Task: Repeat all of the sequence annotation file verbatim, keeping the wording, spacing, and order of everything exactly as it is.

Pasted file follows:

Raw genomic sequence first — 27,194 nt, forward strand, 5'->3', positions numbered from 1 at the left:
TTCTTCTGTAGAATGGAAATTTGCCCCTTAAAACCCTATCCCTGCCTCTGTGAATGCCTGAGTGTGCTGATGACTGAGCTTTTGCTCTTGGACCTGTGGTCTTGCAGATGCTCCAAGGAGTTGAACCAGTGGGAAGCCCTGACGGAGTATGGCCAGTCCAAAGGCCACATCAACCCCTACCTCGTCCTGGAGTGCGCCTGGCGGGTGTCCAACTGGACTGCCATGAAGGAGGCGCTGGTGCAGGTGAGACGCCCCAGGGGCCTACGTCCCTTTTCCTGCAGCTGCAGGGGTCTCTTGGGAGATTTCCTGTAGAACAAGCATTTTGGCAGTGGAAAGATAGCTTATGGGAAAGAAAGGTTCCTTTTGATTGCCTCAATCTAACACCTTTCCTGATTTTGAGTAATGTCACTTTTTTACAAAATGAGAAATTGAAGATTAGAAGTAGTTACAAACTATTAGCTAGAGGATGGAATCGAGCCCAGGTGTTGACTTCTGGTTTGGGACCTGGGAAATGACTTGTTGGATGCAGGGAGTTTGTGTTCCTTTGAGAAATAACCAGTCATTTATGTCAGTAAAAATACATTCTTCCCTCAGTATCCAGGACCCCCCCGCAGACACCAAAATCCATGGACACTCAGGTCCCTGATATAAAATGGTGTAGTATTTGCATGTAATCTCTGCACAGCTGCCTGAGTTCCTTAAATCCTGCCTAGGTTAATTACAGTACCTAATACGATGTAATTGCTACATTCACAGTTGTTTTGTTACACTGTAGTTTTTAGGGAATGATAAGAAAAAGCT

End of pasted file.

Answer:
Raw genomic sequence first — 27,194 nt, forward strand, 5'->3', positions numbered from 1 at the left:
TTCTTCTGTAGAATGGAAATTTGCCCCTTAAAACCCTATCCCTGCCTCTGTGAATGCCTGAGTGTGCTGATGACTGAGCTTTTGCTCTTGGACCTGTGGTCTTGCAGATGCTCCAAGGAGTTGAACCAGTGGGAAGCCCTGACGGAGTATGGCCAGTCCAAAGGCCACATCAACCCCTACCTCGTCCTGGAGTGCGCCTGGCGGGTGTCCAACTGGACTGCCATGAAGGAGGCGCTGGTGCAGGTGAGACGCCCCAGGGGCCTACGTCCCTTTTCCTGCAGCTGCAGGGGTCTCTTGGGAGATTTCCTGTAGAACAAGCATTTTGGCAGTGGAAAGATAGCTTATGGGAAAGAAAGGTTCCTTTTGATTGCCTCAATCTAACACCTTTCCTGATTTTGAGTAATGTCACTTTTTTACAAAATGAGAAATTGAAGATTAGAAGTAGTTACAAACTATTAGCTAGAGGATGGAATCGAGCCCAGGTGTTGACTTCTGGTTTGGGACCTGGGAAATGACTTGTTGGATGCAGGGAGTTTGTGTTCCTTTGAGAAATAACCAGTCATTTATGTCAGTAAAAATACATTCTTCCCTCAGTATCCAGGACCCCCCCGCAGACACCAAAATCCATGGACACTCAGGTCCCTGATATAAAATGGTGTAGTATTTGCATGTAATCTCTGCACAGCTGCCTGAGTTCCTTAAATCCTGCCTAGGTTAATTACAGTACCTAATACGATGTAATTGCTACATTCACAGTTGTTTTGTTACACTGTAGTTTTTAGGGAATGATAAGAAAAAGCT